The first step in understanding how sympatric species share habitat is defining spatial boundaries. While home range data for juvenile sea turtles exists, few studies have examined spatial overlap of multiple species in foraging habitat. Using satellite tracking technology, we define home ranges for juveniles of 3 sea turtle species (loggerhead, Kemp’s ridley, and green; n = 21) captured at 2 adjacent foraging sites in the northern Gulf of Mexico. In these areas, green turtles are known to be primarily herbivorous, whereas Kemp’s ridley turtles forage predominately on crabs, and loggerhead turtles on various hard-shelled benthic invertebrates. No differences in home range size or characteristics, such as water depth and distance to shore, were observed among species, although fine-scale foraging patches were not examined in this study. A high degree of overlap in habitat-use among all 3 species was documented in summer at both sites. Seasonal movements, triggered by colder winter temperatures, were documented and appeared to differ among species, with Kemp’s ridley and loggerhead turtles leaving bays, and green turtles overwintering inside bays. By identifying shared habitat-use by juvenile sea turtles, we have created a foundation for further fine-scale studies on resource partitioning that will aid in habitat management and conservation of these threatened and endangered species.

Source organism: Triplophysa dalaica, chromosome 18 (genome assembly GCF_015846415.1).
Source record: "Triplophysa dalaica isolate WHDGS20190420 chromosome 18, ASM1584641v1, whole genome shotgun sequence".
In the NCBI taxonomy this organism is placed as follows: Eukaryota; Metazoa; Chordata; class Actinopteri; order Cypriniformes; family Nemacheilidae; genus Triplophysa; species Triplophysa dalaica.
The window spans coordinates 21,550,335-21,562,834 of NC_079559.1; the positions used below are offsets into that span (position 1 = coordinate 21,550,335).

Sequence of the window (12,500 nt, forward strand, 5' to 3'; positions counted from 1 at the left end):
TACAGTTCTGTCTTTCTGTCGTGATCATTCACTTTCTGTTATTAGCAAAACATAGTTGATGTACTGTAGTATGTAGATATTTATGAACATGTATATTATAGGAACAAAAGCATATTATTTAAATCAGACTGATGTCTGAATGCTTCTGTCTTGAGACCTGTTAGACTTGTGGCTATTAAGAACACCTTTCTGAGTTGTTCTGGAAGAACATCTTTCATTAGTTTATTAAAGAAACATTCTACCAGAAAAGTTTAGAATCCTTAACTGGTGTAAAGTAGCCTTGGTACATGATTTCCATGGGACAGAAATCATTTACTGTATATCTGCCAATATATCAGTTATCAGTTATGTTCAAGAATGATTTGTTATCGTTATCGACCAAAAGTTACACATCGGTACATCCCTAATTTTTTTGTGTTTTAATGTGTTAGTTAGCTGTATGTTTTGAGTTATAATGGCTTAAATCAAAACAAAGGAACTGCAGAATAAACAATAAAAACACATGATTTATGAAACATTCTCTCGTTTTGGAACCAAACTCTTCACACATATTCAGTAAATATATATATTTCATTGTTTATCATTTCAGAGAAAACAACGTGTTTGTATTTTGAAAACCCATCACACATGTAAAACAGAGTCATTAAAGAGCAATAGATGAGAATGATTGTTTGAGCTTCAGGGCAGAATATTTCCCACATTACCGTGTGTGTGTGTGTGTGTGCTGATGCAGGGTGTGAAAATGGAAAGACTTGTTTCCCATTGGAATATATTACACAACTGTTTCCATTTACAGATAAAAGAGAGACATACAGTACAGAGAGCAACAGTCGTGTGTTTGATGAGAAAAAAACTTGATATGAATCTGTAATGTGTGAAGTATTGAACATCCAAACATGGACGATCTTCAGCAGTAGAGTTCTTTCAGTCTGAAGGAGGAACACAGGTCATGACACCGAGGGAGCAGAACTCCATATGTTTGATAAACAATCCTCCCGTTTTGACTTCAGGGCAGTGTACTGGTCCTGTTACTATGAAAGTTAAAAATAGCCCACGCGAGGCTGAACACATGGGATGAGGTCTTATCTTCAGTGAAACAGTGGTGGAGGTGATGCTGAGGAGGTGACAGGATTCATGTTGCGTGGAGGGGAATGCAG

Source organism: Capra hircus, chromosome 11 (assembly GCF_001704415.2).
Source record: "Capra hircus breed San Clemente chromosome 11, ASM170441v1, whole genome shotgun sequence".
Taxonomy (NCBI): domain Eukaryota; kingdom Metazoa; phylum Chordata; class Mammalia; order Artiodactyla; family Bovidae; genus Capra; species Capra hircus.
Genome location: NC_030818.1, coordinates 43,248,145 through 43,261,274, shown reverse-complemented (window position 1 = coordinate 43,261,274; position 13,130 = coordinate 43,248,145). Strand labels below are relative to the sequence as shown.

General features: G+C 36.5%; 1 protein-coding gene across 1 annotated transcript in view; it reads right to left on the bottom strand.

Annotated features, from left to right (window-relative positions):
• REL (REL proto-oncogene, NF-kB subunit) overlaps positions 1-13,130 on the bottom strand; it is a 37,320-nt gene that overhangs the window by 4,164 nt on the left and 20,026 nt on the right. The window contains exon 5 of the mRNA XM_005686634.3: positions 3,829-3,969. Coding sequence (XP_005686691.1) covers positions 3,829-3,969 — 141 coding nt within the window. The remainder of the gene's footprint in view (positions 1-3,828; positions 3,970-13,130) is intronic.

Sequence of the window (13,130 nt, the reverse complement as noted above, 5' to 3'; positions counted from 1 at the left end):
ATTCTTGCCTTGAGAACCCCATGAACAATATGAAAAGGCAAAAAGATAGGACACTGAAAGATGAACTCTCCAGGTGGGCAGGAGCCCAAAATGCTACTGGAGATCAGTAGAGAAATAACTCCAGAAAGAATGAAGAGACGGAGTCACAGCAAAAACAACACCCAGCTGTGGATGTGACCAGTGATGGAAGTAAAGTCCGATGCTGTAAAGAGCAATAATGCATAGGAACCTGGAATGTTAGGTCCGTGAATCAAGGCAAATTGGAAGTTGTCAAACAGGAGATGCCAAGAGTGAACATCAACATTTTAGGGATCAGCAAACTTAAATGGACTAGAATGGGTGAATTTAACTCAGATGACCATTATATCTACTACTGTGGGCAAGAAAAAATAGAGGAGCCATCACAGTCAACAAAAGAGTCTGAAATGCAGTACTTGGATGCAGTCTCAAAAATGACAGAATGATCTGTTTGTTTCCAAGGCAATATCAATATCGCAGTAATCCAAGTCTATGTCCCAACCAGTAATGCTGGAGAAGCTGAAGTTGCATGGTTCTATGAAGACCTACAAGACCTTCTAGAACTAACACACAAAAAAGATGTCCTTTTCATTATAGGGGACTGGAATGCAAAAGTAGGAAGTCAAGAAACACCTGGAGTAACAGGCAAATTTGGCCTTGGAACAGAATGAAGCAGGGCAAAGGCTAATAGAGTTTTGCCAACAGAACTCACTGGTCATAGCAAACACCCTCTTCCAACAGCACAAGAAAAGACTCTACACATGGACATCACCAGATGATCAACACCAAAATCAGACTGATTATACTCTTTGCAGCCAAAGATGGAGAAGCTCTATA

|Publication Subtype||Journal Article|
|Title||Shared habitat use by juveniles of three sea turtle species|
|Series title||Marine Ecology Progress Series|
|Contributing office(s)||Wetland and Aquatic Research Center|
|Google Analytic Metrics||Metrics page|